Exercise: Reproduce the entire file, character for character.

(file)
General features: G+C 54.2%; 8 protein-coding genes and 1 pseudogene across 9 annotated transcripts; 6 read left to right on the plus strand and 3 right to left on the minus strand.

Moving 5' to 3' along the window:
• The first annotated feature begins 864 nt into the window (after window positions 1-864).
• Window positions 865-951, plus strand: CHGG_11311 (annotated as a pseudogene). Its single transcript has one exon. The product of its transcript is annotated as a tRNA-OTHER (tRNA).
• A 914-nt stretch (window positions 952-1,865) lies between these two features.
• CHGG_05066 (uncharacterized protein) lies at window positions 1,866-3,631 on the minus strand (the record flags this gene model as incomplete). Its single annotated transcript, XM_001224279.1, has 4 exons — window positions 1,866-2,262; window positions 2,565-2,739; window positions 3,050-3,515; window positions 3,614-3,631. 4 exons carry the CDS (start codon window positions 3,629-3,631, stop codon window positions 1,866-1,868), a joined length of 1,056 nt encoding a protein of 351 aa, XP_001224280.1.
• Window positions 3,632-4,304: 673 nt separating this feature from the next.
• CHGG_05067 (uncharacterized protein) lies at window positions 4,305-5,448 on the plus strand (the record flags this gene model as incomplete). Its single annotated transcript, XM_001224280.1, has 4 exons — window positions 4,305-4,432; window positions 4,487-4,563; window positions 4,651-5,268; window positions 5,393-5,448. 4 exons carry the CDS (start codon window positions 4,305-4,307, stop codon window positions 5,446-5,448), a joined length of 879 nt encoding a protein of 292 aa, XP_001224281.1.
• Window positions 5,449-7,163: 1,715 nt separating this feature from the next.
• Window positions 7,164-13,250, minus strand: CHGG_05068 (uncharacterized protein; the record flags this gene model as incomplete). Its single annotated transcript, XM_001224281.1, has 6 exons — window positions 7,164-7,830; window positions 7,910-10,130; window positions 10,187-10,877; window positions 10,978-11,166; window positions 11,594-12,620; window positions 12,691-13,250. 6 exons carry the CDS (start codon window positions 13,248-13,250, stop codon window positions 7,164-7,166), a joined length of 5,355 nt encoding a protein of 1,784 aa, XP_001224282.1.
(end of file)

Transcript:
General features: G+C 54.2%; 8 protein-coding genes and 1 pseudogene across 9 annotated transcripts; 6 read left to right on the plus strand and 3 right to left on the minus strand.

Moving 5' to 3' along the window:
• The first annotated feature begins 864 nt into the window (after window positions 1-864).
• Window positions 865-951, plus strand: CHGG_11311 (annotated as a pseudogene). Its single transcript has one exon. The product of its transcript is annotated as a tRNA-OTHER (tRNA).
• A 914-nt stretch (window positions 952-1,865) lies between these two features.
• CHGG_05066 (uncharacterized protein) lies at window positions 1,866-3,631 on the minus strand (the record flags this gene model as incomplete). Its single annotated transcript, XM_001224279.1, has 4 exons — window positions 1,866-2,262; window positions 2,565-2,739; window positions 3,050-3,515; window positions 3,614-3,631. 4 exons carry the CDS (start codon window positions 3,629-3,631, stop codon window positions 1,866-1,868), a joined length of 1,056 nt encoding a protein of 351 aa, XP_001224280.1.
• Window positions 3,632-4,304: 673 nt separating this feature from the next.
• CHGG_05067 (uncharacterized protein) lies at window positions 4,305-5,448 on the plus strand (the record flags this gene model as incomplete). Its single annotated transcript, XM_001224280.1, has 4 exons — window positions 4,305-4,432; window positions 4,487-4,563; window positions 4,651-5,268; window positions 5,393-5,448. 4 exons carry the CDS (start codon window positions 4,305-4,307, stop codon window positions 5,446-5,448), a joined length of 879 nt encoding a protein of 292 aa, XP_001224281.1.
• Window positions 5,449-7,163: 1,715 nt separating this feature from the next.
• Window positions 7,164-13,250, minus strand: CHGG_05068 (uncharacterized protein; the record flags this gene model as incomplete). Its single annotated transcript, XM_001224281.1, has 6 exons — window positions 7,164-7,830; window positions 7,910-10,130; window positions 10,187-10,877; window positions 10,978-11,166; window positions 11,594-12,620; window positions 12,691-13,250. 6 exons carry the CDS (start codon window positions 13,248-13,250, stop codon window positions 7,164-7,166), a joined length of 5,355 nt encoding a protein of 1,784 aa, XP_001224282.1.